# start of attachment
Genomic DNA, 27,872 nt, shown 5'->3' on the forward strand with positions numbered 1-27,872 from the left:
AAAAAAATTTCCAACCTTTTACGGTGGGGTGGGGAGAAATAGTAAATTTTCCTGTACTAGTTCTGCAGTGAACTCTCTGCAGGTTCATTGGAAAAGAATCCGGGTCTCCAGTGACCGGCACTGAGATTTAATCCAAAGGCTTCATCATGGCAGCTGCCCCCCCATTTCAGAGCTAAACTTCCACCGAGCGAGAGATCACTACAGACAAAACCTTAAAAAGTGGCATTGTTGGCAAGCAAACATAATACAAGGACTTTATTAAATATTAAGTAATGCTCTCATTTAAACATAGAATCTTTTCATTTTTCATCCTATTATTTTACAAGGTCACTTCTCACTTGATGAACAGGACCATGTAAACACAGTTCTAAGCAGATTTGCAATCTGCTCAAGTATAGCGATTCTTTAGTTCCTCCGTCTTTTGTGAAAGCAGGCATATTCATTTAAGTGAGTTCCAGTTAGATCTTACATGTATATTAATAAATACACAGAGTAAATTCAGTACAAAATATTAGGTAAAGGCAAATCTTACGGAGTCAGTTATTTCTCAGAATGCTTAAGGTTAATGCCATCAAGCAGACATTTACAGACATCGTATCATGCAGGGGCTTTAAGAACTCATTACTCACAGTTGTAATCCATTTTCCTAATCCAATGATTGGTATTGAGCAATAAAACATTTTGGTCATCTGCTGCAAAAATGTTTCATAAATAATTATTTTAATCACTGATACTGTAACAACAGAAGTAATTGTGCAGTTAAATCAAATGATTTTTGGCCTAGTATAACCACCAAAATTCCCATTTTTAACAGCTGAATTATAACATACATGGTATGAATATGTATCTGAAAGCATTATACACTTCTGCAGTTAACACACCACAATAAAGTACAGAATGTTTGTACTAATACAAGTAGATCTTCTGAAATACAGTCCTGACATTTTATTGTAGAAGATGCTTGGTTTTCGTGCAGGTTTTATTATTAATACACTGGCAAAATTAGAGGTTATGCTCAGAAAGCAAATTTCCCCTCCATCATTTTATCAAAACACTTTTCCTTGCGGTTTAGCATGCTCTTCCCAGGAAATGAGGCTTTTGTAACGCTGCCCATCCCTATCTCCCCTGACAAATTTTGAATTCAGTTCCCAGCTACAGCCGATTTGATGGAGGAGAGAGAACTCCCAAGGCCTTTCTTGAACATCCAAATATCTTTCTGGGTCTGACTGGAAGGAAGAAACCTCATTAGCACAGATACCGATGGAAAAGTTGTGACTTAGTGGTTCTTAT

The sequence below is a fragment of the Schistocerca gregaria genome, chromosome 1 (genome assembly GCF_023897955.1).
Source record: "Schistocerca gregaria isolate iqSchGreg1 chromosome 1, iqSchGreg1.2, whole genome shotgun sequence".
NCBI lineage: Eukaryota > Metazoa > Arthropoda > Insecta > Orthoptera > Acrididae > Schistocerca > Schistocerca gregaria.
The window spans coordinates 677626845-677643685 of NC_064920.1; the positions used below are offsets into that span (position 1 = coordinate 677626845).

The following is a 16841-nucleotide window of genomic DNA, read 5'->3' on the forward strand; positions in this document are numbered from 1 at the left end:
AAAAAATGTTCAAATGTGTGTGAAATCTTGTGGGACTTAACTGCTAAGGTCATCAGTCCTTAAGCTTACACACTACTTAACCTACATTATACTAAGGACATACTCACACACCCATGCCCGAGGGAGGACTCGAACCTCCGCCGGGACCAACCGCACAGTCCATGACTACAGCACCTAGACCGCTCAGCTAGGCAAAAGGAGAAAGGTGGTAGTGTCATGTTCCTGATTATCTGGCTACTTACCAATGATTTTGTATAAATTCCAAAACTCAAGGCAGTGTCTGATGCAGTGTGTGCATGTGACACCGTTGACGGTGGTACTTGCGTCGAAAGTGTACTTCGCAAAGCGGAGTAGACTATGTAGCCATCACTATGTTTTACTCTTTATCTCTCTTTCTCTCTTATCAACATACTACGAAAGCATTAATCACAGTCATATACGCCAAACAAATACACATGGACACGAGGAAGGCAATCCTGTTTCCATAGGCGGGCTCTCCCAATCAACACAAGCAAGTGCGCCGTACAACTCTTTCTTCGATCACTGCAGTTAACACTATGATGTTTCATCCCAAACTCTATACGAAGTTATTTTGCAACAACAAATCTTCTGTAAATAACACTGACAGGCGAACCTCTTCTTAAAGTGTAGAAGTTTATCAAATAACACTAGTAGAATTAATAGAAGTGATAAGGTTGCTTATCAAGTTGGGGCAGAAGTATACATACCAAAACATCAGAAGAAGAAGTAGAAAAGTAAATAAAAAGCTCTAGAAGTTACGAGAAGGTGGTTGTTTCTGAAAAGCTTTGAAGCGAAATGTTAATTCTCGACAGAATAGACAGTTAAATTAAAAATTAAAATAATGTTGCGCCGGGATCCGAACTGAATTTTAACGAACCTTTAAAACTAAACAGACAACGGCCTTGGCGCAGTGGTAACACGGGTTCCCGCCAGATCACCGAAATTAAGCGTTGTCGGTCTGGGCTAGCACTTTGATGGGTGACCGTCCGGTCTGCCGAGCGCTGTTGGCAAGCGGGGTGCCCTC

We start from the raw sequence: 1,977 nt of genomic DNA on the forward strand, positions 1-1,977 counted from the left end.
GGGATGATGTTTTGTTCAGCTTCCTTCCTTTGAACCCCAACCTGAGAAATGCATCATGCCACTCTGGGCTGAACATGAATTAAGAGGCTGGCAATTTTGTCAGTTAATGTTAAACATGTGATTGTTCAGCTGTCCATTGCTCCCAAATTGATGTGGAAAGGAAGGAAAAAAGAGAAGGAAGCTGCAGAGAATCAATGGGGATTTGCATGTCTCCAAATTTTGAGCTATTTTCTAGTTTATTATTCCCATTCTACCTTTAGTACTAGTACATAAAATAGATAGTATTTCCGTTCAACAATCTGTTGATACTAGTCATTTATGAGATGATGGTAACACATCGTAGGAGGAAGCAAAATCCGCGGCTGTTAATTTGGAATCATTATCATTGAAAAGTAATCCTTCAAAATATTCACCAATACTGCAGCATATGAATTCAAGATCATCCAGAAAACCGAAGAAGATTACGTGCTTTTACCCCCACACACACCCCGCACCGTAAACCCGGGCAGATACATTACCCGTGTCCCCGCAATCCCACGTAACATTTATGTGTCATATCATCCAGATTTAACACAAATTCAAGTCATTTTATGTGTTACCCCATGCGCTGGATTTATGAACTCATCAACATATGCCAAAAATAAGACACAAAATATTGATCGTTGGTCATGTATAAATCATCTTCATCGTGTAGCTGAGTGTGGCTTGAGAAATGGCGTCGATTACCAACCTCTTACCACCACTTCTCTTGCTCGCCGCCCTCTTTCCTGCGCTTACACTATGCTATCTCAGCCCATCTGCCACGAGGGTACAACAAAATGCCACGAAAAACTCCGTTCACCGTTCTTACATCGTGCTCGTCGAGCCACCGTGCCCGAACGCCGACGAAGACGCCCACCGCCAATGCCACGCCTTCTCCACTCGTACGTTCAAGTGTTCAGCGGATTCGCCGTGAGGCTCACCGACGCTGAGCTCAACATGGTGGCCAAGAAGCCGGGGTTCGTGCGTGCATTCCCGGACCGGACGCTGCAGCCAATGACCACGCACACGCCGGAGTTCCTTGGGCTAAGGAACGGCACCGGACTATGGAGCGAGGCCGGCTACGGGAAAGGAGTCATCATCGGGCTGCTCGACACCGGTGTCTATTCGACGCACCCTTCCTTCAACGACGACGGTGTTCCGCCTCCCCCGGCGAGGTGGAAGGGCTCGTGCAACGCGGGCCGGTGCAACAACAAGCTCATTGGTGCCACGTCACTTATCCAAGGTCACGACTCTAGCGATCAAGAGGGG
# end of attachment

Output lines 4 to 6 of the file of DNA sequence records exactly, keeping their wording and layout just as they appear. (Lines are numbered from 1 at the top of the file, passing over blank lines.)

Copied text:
Source record: "Schistocerca gregaria isolate iqSchGreg1 chromosome 1, iqSchGreg1.2, whole genome shotgun sequence".
NCBI lineage: Eukaryota > Metazoa > Arthropoda > Insecta > Orthoptera > Acrididae > Schistocerca > Schistocerca gregaria.
The window spans coordinates 677626845-677643685 of NC_064920.1; the positions used below are offsets into that span (position 1 = coordinate 677626845).